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Bloodshed and Fear Fuel Unholy Hatred


JERUSALEM — As he built a hut for the Jewish holiday of Sukkot, reservist Avihai Vassal told how he had been a captain in the army unit that escorted Yasser Arafat into the Gaza Strip on the Palestinian leader's return from exile six years ago.

"I should have shot him then," Vassal said. "I hope there is going to be a war. You make peace with human beings, not animals."

Down the road in Jerusalem's Old City, Aida Sadawi held her prayer rug in one hand and clenched the other into a fist, which she shook at Israeli soldiers blocking entry to the Al Aqsa mosque for Friday prayers.

"We're not afraid of their rockets or their tanks. We are not afraid to die. This is our land," Sadawi seethed.

This is the raw mood in the Holy Land after two weeks of riots that culminated in the public lynching of two Israeli soldiers and a wave of Israeli missile attacks on Palestinian headquarters in the West Bank and Gaza Strip. As helicopters circle overhead and the two sides hurl rocks at each other on the ground, the veneer of civility is being stripped away.

Now the violence is either Israel's battle for survival or the Palestinians' war of independence. The language is viciously uncompromising, with political correctness giving way to tribalism. Scores are kept in blood: the grotesque lynching of two Israeli soldiers in Ramallah versus the heart-wrenching shooting of 12-year-old Mohammed Durra at his father's side in Gaza.

Israeli newspapers showed images of the body of one of the soldiers being thrown from the second-story window of the Palestinian police headquarters. Palestinian papers showed images of the Israeli missile attacks. On both sides, neck muscles are flexed and temples are throbbing from accelerated heartbeats.

There is a feeling of inexorable movement toward war, as if events were being propelled by some force of nature rather than by conscious acts of political and military leaders and street mobs.

"We must have a war," Asi Romi, 23, a supporter of Israel's left-of-center Labor Party, said in downtown Jerusalem. "If we delay it, in 10 years they will be stronger and more efficient. We are in danger and we have to act."

On the other side of the yawning divide, Palestinian homemaker Jamila Rajeh, 62, offered a mirror image of his sentiments.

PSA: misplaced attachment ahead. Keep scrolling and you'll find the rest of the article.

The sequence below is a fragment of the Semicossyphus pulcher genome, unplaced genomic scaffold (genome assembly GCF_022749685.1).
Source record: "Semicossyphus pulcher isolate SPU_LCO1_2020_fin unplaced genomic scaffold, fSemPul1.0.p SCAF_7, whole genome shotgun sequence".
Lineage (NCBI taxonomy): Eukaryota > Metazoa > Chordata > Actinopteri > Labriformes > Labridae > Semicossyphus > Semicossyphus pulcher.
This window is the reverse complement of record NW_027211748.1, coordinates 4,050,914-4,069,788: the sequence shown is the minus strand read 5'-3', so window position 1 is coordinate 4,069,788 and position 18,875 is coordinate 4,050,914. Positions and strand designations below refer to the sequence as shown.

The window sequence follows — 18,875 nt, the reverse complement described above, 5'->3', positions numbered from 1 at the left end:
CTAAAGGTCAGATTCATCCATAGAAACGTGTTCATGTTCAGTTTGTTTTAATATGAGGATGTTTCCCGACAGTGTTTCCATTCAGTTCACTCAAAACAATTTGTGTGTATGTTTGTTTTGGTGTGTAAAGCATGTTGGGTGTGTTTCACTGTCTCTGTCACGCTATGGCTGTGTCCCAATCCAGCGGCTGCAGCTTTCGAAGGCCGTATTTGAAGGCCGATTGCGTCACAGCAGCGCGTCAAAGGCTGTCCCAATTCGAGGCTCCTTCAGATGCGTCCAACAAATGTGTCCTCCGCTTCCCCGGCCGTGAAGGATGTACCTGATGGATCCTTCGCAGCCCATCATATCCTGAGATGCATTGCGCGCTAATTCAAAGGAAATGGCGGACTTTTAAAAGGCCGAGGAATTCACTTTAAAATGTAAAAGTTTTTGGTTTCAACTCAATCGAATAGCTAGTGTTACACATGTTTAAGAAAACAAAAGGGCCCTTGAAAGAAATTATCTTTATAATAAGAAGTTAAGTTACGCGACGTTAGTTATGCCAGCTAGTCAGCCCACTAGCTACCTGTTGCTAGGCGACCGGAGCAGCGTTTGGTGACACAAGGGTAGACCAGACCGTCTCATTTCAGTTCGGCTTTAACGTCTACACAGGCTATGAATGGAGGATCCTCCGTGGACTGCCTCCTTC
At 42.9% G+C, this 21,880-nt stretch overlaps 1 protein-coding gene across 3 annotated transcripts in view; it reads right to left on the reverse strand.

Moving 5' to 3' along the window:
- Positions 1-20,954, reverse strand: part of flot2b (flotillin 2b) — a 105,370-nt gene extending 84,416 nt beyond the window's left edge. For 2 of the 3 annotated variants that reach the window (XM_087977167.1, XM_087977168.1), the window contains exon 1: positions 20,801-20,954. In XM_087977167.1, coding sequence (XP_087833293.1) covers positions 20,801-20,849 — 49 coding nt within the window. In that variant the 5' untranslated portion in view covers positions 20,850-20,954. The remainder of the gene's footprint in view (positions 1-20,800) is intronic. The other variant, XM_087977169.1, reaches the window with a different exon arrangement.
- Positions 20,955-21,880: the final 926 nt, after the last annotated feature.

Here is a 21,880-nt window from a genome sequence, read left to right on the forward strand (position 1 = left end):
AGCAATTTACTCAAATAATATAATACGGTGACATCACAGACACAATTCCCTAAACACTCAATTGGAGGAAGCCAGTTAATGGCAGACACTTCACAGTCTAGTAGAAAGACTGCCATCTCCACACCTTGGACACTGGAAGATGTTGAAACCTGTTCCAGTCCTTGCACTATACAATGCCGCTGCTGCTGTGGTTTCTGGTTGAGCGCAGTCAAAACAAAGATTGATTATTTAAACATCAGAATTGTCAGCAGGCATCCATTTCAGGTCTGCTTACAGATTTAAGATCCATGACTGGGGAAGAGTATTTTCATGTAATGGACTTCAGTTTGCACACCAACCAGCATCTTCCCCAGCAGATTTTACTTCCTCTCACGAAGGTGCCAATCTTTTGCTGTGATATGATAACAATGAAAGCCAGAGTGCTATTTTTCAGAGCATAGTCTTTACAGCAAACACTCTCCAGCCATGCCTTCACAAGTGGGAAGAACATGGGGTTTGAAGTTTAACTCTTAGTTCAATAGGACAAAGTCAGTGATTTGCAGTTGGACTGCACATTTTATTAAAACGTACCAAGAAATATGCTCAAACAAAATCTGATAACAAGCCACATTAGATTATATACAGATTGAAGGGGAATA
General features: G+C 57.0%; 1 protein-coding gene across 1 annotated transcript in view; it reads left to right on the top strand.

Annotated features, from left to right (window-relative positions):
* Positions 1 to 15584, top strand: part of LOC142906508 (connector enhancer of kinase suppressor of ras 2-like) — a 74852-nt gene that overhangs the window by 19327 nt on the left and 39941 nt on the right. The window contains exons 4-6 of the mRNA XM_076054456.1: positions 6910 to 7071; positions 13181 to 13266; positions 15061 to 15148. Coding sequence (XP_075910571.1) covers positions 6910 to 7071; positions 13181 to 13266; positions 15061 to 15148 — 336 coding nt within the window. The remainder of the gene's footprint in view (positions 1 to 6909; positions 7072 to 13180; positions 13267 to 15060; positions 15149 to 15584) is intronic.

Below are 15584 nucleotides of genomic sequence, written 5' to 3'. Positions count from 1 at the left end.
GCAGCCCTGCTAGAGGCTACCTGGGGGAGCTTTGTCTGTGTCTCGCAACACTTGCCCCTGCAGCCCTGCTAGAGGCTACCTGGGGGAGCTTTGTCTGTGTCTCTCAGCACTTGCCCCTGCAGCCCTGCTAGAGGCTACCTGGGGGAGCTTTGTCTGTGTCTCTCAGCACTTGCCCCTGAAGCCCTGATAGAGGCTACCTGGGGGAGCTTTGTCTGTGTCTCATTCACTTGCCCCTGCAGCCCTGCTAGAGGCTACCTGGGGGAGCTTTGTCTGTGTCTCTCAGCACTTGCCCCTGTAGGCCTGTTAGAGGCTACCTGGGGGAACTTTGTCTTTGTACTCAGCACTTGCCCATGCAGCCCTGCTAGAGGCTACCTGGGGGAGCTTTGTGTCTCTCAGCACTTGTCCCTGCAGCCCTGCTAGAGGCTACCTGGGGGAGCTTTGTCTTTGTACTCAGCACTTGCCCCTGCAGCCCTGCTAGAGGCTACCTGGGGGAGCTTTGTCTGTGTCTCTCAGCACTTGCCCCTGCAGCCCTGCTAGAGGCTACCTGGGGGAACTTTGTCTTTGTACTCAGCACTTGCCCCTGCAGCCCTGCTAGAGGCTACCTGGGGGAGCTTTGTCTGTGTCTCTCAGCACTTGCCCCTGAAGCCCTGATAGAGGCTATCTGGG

"No more peace with Israel, only war. This is what Israel understands," she said. "They want to kill us first, but they cannot. We are here to stay, and we will never go away."

Rajeh joined about 700 Palestinians marching through Ramallah after Muslim prayers Friday to protest the Israeli air raids of the previous day and the scores of Palestinians killed in two weeks of street fighting. Many of the demonstrators carried flags of the radical Islamic groups Hamas and Hezbollah as they made their way from Gamal Abdel Nasser Mosque to the police station that was the scene of mayhem the day before.

Palestinians cannot believe that Israelis see themselves as victims in the current conflict, when the vast majority of the nearly 100 fatalities in the clashes have been Palestinian. The protesters stood opposite the rubble of the police station--the second floor was leveled by Israeli rockets--and vowed to continue their struggle for a Palestinian state with Jerusalem as its capital.

"The Palestinian leadership must drop the option of peace negotiations and concentrate on armed struggle as the only means to liberate Jerusalem and Palestine," one speaker said to the crowd.

At the end of the rally, some of the demonstrators headed for home while others went off to begin what has become a daily routine of rock fights and gun battles with the Israeli army.

"Yesterday, we killed two Israeli soldiers. Tomorrow, we will kill more," said a 26-year-old with an M-16 rifle slung over his shoulder who gave a false name.

In Israel, meanwhile, the quasi-governmental Jewish Agency launched an ad campaign to boost morale.

"Zionism Shall Triumph," read the slogan on a stylized Israeli flag printed in newspapers.

"We have only had our country for 50 years, and I am not willing to give away an inch of it," said Lia Finkelberg, 22, a Russian immigrant.

Finkelberg was selling brightly colored decorations for Sukkot structures on Jerusalem's downtown Jaffa Street, which was hard hit during Hamas' 1996 bus bombing campaign.

With government warnings that another terror campaign is imminent, downtown Jerusalem was empty for a Friday afternoon. Some shops had closed early, and Sabbath flowers went unsold. Cafes usually bursting with good humor and animated discussions were subdued beneath a cloud of despair. Fear fed into the swelling anger.

"I don't want to show anyone I am scared. I don't want to give them the satisfaction," said Finkelberg. "If not today or tomorrow, then next year there will be a war."

The unyielding mood in the street was reflected in the Israeli press.

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